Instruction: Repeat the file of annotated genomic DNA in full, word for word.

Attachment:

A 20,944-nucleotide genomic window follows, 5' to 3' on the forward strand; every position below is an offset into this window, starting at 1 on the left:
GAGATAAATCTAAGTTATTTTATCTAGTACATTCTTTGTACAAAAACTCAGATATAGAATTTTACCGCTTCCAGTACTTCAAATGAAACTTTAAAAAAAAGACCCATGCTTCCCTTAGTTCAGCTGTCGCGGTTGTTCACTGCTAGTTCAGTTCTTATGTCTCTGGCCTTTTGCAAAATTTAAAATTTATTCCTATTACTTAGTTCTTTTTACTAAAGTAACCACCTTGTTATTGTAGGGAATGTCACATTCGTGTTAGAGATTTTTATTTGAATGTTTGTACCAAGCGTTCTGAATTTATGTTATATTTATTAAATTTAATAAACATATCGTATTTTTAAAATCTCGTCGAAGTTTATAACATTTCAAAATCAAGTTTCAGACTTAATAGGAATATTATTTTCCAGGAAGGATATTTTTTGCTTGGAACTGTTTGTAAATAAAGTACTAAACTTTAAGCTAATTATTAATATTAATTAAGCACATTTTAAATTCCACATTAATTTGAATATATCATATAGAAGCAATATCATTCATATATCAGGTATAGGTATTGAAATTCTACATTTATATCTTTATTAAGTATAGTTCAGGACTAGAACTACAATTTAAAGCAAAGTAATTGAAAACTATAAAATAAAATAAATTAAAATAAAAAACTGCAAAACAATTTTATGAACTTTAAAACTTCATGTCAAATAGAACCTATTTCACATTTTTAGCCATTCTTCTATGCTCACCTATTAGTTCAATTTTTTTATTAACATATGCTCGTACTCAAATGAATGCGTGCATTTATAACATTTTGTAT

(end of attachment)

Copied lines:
A 20,944-nucleotide genomic window follows, 5' to 3' on the forward strand; every position below is an offset into this window, starting at 1 on the left:
GAGATAAATCTAAGTTATTTTATCTAGTACATTCTTTGTACAAAAACTCAGATATAGAATTTTACCGCTTCCAGTACTTCAAATGAAACTTTAAAAAAAAGACCCATGCTTCCCTTAGTTCAGCTGTCGCGGTTGTTCACTGCTAGTTCAGTTCTTATGTCTCTGGCCTTTTGCAAAATTTAAAATTTATTCCTATTACTTAGTTCTTTTTACTAAAGTAACCACCTTGTTATTGTAGGGAATGTCACATTCGTGTTAGAGATTTTTATTTGAATGTTTGTACCAAGCGTTCTGAATTTATGTTATATTTATTAAATTTAATAAACATATCGTATTTTTAAAATCTCGTCGAAGTTTATAACATTTCAAAATCAAGTTTCAGACTTAATAGGAATATTATTTTCCAGGAAGGATATTTTTTGCTTGGAACTGTTTGTAAATAAAGTACTAAACTTTAAGCTAATTATTAATATTAATTAAGCACATTTTAAATTCCACATTAATTTGAATATATCATATAGAAGCAATATCATTCATATATCAGGTATAGGTATTGAAATTCTACATTTATATCTTTATTAAGTATAGTTCAGGACTAGAACTACAATTTAAAGCAAAGTAATTGAAAACTATAAAATAAAATAAATTAAAATAAAAAACTGCAAAACAATTTTATGAACTTTAAAACTTCATGTCAAATAGAACCTATTTCACATTTTTAGCCATTCTTCTATGCTCACCTATTAGTTCAATTTTTTTATTAACATATGCTCGTACTCAAATGAATGCGTGCATTTATAACATTTTGTAT